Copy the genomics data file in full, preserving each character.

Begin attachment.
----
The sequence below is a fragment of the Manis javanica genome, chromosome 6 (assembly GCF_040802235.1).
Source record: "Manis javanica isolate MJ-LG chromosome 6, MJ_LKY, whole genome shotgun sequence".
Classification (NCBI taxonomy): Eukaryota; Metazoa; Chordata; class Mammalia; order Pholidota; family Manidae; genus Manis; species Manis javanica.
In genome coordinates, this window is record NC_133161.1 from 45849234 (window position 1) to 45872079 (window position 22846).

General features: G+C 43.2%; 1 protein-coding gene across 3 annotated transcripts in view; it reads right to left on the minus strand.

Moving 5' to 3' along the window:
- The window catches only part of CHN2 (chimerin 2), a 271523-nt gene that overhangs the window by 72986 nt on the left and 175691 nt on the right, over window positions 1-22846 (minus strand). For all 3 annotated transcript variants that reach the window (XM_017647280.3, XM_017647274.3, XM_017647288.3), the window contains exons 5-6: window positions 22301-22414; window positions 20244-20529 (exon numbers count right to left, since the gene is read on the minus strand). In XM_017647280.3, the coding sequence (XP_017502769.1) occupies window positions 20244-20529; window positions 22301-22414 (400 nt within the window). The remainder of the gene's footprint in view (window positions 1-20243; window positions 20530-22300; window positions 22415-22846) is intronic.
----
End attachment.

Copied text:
The sequence below is a fragment of the Manis javanica genome, chromosome 6 (assembly GCF_040802235.1).
Source record: "Manis javanica isolate MJ-LG chromosome 6, MJ_LKY, whole genome shotgun sequence".
Classification (NCBI taxonomy): Eukaryota; Metazoa; Chordata; class Mammalia; order Pholidota; family Manidae; genus Manis; species Manis javanica.
In genome coordinates, this window is record NC_133161.1 from 45849234 (window position 1) to 45872079 (window position 22846).

General features: G+C 43.2%; 1 protein-coding gene across 3 annotated transcripts in view; it reads right to left on the minus strand.

Moving 5' to 3' along the window:
- The window catches only part of CHN2 (chimerin 2), a 271523-nt gene that overhangs the window by 72986 nt on the left and 175691 nt on the right, over window positions 1-22846 (minus strand). For all 3 annotated transcript variants that reach the window (XM_017647280.3, XM_017647274.3, XM_017647288.3), the window contains exons 5-6: window positions 22301-22414; window positions 20244-20529 (exon numbers count right to left, since the gene is read on the minus strand). In XM_017647280.3, the coding sequence (XP_017502769.1) occupies window positions 20244-20529; window positions 22301-22414 (400 nt within the window). The remainder of the gene's footprint in view (window positions 1-20243; window positions 20530-22300; window positions 22415-22846) is intronic.